Senior Associate Dean for Graduate Studies Heidi Hennink-Kaminski has also earned rank as a full professor, along with continuing to lead the graduate school’s faculty through a transformative time. Hennink-Kaminski became graduate dean when the school integrated its online program into its residential graduate MA program. She has worked to update the school’s well-respected Ph.D. program to reflect deeper theoretical underpinnings while emphasizing flexibility. Her research focuses on interdisciplinary health communication with an emphasis on the social marketing approach to promote healthy behaviors among individuals and communities. She has been with UNC Hussman since 2006, has mentored graduate and undergraduate students and has been a key part of the leadership team overseeing the development of UNC Hussman’s vision, mission and delivery of graduate education during a time of significant change. Hennink-Kaminski was also named the Hugh Morton Distinguished Professor this year. She is a past recipient of the school’s David Brinkley Teaching Excellence Award and the Edward Vick Prize for Innovation in Teaching.
Allison Lazard, whose influence has recently been felt both at UNC Hussman and the Carolina community at large, has been promoted to associate professor. She was also named the E. Reese Felts Jr. Distinguished Associate Professor for a two-year term. Her research focuses on how visual and interactive design influences message perception and engagement. She has made a number of theoretical and empirical contributions to interdisciplinary health communication, including for perceptions and impact of health campaigns and interactive interventions. Allison Lazard’s educational and professional experiences combine to give her a unique research agenda that contributes to a larger body of theoretical knowledge in advertising, visual communication, and health communication. She is a leader in cancer prevention and support research, and has contributed to multiple projects within the UNC-Chapel Hill and broader North Carolina communities. She is leading a health communications initiative focused around COVID-19 messaging, working with UNC Gillings and the North Carolina Department of Health and Human Services.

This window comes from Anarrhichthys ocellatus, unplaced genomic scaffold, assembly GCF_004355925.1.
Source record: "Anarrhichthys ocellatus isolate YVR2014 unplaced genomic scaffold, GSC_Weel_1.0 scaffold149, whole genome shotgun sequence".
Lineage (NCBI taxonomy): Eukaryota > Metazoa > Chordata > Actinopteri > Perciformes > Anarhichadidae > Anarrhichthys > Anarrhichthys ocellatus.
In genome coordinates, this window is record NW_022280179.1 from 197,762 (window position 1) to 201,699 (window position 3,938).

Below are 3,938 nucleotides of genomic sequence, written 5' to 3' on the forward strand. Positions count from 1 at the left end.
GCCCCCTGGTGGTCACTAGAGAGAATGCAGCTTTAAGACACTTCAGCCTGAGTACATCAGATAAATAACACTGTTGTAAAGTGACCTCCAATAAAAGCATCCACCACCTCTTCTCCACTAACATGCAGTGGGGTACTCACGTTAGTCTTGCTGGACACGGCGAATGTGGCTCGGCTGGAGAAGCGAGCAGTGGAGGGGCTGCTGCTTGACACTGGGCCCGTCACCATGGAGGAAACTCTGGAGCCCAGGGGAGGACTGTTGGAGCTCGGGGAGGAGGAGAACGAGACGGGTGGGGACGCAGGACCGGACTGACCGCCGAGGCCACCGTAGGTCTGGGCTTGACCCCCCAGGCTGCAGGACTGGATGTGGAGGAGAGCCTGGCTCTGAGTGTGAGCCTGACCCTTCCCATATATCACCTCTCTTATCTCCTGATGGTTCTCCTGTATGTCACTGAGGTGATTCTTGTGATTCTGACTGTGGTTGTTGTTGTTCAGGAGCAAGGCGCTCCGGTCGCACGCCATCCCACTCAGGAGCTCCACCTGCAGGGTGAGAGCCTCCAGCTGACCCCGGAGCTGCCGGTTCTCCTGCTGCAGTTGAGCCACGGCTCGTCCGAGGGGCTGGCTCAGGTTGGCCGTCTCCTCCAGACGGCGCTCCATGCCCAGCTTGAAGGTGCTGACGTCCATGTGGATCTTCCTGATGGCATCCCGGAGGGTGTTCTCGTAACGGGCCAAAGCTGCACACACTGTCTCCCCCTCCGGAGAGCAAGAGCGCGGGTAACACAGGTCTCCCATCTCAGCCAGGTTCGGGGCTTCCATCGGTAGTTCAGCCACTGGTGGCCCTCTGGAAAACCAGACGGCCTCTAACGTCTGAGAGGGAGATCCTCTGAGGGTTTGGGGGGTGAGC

Terence Oliver continues his leadership and mentorship of UNC Hussman students with a promotion to full professor. A pioneer in his field, Oliver has more than 30 years of experience in visual communication and developed the first collegiate motion graphics journalism courses in the United States at Ohio University and later at UNC-Chapel Hill. During his years in the advertising and media industry as a graphics producer and visual journalist, Oliver received multiple industry awards and served on two Pulitzer Prize-winning projects. At UNC Hussman, Oliver has negotiated more than two dozen paid active-learning industry collaborations and mentored the award-winning Society for News Design student group. He has collaborated on nine grant-funded research projects at UNC-Chapel Hill. For three years Oliver also led the Chuck Stone Media Leaders summer program for diverse high school students. Oliver was also named Walter Spearman Distinguished Professor this year. He is a past recipient of the E. Reese Felts Distinguished Term Professorship, the David Brinkley Teaching Excellence Award and the Edward Vick Prize for Innovation in Teaching.
“These promotions, all richly deserved, are a measure of the pipeline of faculty talent in the school,” said King. “We are committed to supporting our faculty across the school’s disciplines — which elevates all of us and provides the best experience and opportunities for our students.”